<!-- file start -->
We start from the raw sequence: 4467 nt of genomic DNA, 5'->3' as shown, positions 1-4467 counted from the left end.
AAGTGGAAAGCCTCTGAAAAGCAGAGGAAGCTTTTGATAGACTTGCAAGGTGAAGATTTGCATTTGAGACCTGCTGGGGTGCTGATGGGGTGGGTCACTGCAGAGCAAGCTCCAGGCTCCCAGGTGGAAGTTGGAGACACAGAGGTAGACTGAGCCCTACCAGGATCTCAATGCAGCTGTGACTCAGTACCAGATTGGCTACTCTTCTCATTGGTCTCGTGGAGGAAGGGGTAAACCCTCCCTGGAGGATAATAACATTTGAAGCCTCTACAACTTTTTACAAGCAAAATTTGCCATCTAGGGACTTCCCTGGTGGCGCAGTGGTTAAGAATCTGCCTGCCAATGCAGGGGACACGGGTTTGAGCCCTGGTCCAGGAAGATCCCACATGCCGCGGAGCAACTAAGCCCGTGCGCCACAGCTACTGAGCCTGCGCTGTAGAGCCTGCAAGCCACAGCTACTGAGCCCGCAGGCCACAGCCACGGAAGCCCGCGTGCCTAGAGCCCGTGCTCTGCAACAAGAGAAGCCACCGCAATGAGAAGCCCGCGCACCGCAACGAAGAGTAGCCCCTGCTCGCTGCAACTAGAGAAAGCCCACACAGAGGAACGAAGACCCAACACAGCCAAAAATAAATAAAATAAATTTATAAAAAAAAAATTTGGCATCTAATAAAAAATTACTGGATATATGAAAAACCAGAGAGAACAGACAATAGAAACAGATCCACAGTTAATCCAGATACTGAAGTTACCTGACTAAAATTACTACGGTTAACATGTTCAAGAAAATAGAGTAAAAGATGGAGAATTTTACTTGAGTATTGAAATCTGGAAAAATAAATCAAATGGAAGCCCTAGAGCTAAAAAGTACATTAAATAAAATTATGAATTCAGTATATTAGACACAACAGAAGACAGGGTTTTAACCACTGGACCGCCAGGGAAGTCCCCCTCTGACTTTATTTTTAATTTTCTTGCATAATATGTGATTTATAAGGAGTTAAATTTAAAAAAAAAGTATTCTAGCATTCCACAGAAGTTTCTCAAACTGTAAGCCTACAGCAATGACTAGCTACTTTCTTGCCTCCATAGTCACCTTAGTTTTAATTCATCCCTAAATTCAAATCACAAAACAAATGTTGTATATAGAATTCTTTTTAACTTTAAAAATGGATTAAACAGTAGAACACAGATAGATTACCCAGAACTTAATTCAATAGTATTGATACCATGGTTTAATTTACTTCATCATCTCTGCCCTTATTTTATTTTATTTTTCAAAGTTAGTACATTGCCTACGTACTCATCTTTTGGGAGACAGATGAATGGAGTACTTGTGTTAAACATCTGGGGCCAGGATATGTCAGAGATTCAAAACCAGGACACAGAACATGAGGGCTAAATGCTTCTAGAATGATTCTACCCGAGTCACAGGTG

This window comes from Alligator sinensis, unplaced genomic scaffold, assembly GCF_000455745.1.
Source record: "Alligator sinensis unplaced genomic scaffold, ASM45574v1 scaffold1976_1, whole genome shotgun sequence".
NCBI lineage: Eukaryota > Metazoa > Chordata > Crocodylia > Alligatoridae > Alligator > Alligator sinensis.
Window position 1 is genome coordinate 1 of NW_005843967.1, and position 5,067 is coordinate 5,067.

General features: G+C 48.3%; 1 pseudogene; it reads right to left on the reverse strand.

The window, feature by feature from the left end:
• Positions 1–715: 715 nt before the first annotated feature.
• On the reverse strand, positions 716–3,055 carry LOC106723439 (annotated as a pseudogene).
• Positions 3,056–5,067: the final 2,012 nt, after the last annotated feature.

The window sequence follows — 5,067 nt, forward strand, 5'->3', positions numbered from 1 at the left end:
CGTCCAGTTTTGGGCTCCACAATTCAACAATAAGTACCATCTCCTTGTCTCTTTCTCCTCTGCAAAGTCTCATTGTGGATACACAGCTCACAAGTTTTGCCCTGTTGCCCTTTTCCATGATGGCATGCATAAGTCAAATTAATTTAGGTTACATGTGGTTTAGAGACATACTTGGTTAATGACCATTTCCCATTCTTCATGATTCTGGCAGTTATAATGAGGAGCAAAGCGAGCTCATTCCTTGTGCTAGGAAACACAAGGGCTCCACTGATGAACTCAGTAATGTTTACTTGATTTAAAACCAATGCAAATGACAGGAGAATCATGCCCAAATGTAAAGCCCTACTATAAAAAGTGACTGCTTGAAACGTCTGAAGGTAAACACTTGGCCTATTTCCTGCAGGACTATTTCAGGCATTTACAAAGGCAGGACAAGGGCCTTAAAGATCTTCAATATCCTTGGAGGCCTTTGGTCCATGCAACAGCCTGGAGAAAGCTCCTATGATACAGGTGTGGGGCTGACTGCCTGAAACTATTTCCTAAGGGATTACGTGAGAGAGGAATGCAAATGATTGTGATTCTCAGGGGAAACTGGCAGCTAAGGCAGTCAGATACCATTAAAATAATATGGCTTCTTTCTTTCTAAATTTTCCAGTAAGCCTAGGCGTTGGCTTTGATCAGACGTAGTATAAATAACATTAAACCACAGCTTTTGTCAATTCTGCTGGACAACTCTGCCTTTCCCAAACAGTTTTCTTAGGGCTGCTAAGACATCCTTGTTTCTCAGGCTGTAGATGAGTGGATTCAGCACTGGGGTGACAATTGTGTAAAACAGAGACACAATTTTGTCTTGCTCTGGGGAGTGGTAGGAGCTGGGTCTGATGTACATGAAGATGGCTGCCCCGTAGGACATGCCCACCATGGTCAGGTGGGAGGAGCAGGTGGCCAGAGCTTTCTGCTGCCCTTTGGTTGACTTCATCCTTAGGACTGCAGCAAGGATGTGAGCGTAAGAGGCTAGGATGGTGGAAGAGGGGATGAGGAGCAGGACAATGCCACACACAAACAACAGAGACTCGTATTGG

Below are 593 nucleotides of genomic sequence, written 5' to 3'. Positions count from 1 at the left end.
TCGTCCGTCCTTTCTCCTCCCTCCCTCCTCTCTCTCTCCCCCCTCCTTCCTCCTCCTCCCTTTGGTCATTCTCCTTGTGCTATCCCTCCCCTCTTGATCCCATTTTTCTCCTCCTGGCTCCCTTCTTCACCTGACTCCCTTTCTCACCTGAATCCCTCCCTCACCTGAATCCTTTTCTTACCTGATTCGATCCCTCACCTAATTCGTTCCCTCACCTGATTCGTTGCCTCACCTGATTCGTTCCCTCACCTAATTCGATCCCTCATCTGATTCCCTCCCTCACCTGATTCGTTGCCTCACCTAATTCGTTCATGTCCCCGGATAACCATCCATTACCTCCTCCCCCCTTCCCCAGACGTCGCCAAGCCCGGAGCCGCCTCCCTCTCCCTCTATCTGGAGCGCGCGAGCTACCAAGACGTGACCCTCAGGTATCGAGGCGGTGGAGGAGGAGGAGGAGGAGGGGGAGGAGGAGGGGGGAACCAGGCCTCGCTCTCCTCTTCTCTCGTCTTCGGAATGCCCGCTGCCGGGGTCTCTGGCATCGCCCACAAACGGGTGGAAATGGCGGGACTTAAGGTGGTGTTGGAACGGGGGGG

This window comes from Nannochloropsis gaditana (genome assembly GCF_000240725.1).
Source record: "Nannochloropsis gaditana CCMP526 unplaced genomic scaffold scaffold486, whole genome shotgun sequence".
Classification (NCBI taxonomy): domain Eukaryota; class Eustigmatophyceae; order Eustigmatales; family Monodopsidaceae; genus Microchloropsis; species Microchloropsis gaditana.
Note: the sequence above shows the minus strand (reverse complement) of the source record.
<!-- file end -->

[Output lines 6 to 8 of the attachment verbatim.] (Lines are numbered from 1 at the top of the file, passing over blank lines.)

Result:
Window position 1 is genome coordinate 1 of NW_005843967.1, and position 5,067 is coordinate 5,067.

General features: G+C 48.3%; 1 pseudogene; it reads right to left on the reverse strand.

The window, feature by feature from the left end: